Shelby Steele astutely crystallizes the fundamental misunderstanding in the racial symbolism of President-elect Obama's victory:
Obama is what I have called a "bargainer" -- a black who says to whites, "I will never presume that you are racist if you will not hold my race against me." Whites become enthralled with bargainers out of gratitude for the presumption of innocence they offer. Bargainers relieve their anxiety about being white and, for this gift of trust, bargainers are often rewarded with a kind of halo.
Obama's post-racial idealism told whites the one thing they most wanted to hear: America had essentially contained the evil of racism to the point at which it was no longer a serious barrier to black advancement. Thus, whites became enchanted enough with Obama to become his political base. It was Iowa -- 95% white -- that made him a contender. Blacks came his way only after he won enough white voters to be a plausible candidate.
Of course, it is true that white America has made great progress in curbing racism over the last 40 years. I believe, for example, that Colin Powell might well have been elected president in 1996 had he run against a then rather weak Bill Clinton. It is exactly because America has made such dramatic racial progress that whites today chafe so under the racist stigma. So I don't think whites really want change from Obama as much as they want documentation of change that has already occurred. They want him in the White House first of all as evidence, certification and recognition.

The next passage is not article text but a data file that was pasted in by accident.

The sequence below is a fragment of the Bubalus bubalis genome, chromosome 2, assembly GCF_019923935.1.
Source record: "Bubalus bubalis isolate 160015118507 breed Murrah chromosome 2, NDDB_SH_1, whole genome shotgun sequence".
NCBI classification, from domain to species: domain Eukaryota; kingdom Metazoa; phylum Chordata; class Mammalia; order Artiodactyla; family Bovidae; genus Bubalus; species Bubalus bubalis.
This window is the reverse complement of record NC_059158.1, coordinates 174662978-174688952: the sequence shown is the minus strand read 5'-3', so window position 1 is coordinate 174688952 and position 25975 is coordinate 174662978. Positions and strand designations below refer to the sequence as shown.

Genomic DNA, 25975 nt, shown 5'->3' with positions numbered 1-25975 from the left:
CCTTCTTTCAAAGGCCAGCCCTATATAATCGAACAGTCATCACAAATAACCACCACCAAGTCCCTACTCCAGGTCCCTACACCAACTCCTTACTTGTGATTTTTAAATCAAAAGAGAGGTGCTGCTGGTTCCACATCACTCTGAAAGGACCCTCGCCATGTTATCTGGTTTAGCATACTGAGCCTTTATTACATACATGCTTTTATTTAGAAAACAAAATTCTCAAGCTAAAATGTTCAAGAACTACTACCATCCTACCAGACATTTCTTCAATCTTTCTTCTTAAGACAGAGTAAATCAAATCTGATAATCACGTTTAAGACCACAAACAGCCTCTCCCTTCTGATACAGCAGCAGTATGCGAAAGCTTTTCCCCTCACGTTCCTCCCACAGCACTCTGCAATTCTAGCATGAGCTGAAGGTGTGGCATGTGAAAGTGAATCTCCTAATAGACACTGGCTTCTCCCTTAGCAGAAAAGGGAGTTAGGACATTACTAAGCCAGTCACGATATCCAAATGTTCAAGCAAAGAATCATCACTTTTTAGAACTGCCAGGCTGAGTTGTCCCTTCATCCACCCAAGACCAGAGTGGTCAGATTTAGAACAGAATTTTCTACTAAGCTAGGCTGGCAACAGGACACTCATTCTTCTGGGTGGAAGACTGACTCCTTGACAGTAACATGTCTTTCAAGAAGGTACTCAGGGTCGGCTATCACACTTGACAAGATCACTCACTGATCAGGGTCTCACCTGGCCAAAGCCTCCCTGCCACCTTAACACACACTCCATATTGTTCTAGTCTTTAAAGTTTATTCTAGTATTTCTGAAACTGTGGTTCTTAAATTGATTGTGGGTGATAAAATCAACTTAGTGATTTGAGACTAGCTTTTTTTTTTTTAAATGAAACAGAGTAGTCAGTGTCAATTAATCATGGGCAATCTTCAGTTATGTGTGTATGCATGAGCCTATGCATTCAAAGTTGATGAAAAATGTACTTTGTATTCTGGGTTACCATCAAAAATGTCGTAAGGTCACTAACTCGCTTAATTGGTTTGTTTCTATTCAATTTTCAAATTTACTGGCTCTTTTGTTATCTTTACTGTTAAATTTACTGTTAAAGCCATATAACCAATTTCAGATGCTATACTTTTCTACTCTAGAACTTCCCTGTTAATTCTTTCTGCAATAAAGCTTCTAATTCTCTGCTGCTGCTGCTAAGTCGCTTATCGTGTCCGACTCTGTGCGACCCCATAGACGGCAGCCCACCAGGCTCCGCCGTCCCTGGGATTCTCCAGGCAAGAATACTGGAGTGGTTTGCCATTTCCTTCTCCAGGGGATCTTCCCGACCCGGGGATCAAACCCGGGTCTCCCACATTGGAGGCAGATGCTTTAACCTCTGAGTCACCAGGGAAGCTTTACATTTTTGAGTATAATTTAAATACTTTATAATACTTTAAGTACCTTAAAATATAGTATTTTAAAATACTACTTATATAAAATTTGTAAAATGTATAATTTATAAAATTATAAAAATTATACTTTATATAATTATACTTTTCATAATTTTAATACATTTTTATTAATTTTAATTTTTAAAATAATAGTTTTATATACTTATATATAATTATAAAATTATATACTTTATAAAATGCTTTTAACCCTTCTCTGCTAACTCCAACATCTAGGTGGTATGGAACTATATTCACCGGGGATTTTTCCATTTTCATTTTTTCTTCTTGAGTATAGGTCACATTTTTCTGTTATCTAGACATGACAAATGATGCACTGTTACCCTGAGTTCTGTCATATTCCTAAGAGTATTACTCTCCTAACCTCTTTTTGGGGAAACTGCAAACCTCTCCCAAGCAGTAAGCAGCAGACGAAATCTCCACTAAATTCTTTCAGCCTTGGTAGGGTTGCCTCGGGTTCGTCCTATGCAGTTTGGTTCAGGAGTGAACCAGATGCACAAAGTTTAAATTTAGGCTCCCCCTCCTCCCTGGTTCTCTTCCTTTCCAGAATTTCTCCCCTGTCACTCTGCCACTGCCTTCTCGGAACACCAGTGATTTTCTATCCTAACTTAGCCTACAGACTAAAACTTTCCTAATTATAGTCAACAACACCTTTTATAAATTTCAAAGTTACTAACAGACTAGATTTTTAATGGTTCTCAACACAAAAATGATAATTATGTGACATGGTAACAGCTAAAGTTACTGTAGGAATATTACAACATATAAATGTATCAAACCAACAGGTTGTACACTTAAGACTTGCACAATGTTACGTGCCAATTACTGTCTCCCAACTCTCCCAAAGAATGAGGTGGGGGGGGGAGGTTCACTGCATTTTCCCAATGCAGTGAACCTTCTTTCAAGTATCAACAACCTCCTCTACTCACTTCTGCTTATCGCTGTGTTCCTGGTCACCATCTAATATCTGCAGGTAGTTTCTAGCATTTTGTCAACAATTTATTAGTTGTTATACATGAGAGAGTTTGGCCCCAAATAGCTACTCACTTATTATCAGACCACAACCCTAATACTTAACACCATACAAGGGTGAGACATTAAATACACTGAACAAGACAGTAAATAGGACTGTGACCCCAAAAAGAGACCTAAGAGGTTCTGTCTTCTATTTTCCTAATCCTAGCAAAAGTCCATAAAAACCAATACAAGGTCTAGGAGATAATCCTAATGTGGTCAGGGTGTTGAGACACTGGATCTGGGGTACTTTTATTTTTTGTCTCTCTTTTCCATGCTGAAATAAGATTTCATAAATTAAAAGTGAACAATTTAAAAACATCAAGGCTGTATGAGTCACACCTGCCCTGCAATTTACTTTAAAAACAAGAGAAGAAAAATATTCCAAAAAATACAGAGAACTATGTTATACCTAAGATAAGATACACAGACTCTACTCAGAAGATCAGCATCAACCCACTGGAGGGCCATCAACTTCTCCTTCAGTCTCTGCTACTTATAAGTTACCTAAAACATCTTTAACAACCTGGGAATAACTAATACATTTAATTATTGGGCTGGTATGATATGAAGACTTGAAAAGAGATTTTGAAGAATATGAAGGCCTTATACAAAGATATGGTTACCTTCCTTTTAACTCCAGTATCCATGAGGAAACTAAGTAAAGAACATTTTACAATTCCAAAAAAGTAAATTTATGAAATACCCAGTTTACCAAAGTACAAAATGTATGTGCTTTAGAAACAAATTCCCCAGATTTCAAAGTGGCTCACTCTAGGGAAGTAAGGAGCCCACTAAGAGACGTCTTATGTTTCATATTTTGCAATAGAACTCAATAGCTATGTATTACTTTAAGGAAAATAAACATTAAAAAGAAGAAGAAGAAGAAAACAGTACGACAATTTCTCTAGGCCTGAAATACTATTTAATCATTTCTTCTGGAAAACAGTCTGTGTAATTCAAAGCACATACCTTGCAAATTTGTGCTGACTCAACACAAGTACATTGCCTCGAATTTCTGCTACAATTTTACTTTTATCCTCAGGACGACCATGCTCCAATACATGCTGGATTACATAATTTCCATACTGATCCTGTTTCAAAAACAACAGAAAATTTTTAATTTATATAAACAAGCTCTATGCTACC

But there is an inherent contradiction in all this. When whites -- especially today's younger generation -- proudly support Obama for his post-racialism, they unwittingly embrace race as their primary motivation. They think and act racially, not post-racially. The point is that a post-racial society is a bargainer's ploy: It seduces whites with a vision of their racial innocence precisely to coerce them into acting out of a racial motivation. A real post-racialist could not be bargained with and would not care about displaying or documenting his racial innocence. Such a person would evaluate Obama politically rather than culturally.
Scant few "real post-racialists" around--and their ranks, I am very afraid, are going to thin. I say "very afraid" because if we can't evaluate Obama "politically," the cultural juggernaut becomes unstoppable.